Allowing students to have input on criteria for an assignment helps them gain a clearer picture in their mind of what they need to do in order to be successful at a task. Although creating criteria together for every task would be ideal, time usually plays a large factor in making this difficult, especially for planning time teachers. As a planning time teacher, you often see the students for around 30-40 minutes at a time once or twice a week.
Today I want to show you a very quick way (under five minutes) to create criteria with students.
My grade four classes are currently studying the recorder. They are about three weeks into learning this instrument and are now learning a few songs to present next month. In preparation for the assessment and evaluation for their upcoming songs, I wanted them to help create the criteria. I handed out a sticky note to every student when they entered the class. Their job was to write down one thing that they think a person would need to do to be successful at playing a song on the recorder. After about two minutes, I had some students start to share their ideas with the class and we started to listen for some patterns and began to categorize their ideas. Students had active discussions and came up with eight different criteria that they should be assessed on at this point in their learning. The criteria will change as we learn new pieces of music and gain confidence with our basic skills.
The students will all have a copy of the criteria in their duo tangs and I will give them feedback regularly on this sheet as we are working towards improving our skills.
Taking five minutes to create some assessment categories not only gave them a set of very specific skills required to be successful, but also gave me a lot of information. As you can see from the picture below, the amount of students who wrote “cover the holes”, “blow less”, “finger or play the pitches correctly”, “put the left hand on top” far outweighed tonguing or correct rhythm. I can use this information for planning my upcoming mini lessons.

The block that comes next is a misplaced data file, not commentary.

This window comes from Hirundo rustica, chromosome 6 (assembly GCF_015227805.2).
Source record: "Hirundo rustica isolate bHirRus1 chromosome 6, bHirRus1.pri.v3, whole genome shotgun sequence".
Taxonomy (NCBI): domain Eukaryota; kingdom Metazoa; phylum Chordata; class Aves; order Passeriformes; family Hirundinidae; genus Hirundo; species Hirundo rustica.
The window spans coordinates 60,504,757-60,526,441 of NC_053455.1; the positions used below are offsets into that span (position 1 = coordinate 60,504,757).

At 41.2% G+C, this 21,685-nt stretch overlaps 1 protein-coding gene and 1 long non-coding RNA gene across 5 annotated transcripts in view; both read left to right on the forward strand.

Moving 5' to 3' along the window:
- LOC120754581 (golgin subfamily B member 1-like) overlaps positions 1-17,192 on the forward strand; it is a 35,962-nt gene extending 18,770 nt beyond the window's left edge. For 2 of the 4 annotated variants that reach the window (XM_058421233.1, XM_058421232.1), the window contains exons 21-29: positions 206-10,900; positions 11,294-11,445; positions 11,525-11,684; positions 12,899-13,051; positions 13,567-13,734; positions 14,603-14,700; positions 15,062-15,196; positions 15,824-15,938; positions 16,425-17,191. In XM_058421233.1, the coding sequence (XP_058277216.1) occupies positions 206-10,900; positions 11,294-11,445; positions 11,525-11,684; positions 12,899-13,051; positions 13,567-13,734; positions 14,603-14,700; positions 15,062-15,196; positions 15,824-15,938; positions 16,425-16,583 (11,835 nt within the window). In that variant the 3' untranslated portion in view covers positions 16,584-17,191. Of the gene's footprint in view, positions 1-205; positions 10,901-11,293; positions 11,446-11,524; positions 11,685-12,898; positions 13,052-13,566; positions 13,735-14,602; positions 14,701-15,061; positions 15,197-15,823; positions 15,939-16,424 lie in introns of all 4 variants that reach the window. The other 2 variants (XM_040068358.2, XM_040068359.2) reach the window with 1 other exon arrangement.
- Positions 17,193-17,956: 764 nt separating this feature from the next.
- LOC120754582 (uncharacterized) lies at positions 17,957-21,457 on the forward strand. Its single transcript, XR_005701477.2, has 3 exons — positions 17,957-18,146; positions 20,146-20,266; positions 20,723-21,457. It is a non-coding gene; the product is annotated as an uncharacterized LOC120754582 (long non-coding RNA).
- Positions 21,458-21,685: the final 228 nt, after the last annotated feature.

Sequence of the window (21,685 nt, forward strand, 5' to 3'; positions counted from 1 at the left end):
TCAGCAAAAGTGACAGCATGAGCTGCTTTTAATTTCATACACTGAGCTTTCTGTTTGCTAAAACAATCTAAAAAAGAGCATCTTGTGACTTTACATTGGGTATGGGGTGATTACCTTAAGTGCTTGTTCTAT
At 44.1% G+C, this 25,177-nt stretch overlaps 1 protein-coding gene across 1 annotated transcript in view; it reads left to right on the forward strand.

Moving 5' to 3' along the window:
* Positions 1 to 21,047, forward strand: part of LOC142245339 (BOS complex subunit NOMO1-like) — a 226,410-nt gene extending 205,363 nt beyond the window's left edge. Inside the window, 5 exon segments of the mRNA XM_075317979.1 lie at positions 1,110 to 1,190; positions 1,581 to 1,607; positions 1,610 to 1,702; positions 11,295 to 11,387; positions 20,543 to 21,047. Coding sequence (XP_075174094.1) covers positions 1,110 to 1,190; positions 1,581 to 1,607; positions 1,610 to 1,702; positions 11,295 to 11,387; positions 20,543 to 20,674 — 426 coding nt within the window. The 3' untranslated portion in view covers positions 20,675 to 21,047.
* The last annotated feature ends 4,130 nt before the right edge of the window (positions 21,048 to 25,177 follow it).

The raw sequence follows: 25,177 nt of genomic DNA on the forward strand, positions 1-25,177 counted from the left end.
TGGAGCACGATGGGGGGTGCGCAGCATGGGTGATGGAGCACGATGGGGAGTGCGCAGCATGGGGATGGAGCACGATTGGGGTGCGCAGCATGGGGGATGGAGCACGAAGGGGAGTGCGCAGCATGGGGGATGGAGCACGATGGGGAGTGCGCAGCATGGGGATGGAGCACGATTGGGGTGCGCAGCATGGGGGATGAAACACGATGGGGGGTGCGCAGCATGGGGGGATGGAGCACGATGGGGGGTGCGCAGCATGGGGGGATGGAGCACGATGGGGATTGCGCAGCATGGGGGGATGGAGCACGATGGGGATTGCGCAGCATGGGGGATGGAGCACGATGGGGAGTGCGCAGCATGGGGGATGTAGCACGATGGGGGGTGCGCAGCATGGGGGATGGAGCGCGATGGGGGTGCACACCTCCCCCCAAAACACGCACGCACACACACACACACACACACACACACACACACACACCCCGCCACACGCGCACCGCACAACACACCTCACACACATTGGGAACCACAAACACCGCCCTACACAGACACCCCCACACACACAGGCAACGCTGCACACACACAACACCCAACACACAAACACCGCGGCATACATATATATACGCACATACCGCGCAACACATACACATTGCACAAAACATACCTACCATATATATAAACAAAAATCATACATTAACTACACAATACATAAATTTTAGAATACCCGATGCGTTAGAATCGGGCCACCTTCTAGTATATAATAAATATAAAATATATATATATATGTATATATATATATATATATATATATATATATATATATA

In addition, over the next couple of weeks, I will also be using two or three minutes per class where one student gets to be the teacher and we will practice assessing each other using the criteria. I will play some pieces on the recorder and have the pretend teacher give me some very specific feedback according to the criteria. In just a few classes, the students’ ability to give feedback to each other will drastically improve and this will create an environment where there are multiple experts in the class and everyone can help each other.
Overheard in my Ontario Classroom…
As my family comes from the province of Prince Edward Island, I grew up participating in kitchen parties. I have been inviting my grade five students to participate in kitchen parties with me including some very rowdy versions of I’se the B’y. To demonstrate a true kitchen party, I have been using spoons, foot stomping, piano, pots and pans and basically anything I can to make the songs lively. I was singing joyfully the other day and instead of singing “I’se the B’y that builds the boat”. I sang “I’se the B’y that kills the boat.” Some of the students paused what they were doing with confused looks on their faces and finally one boy raised his hand and asked “Miss. Gallant, do you have something against this boat?” I had no idea I had even sang those lyrics.
Sometimes students are paying closer attention than you are.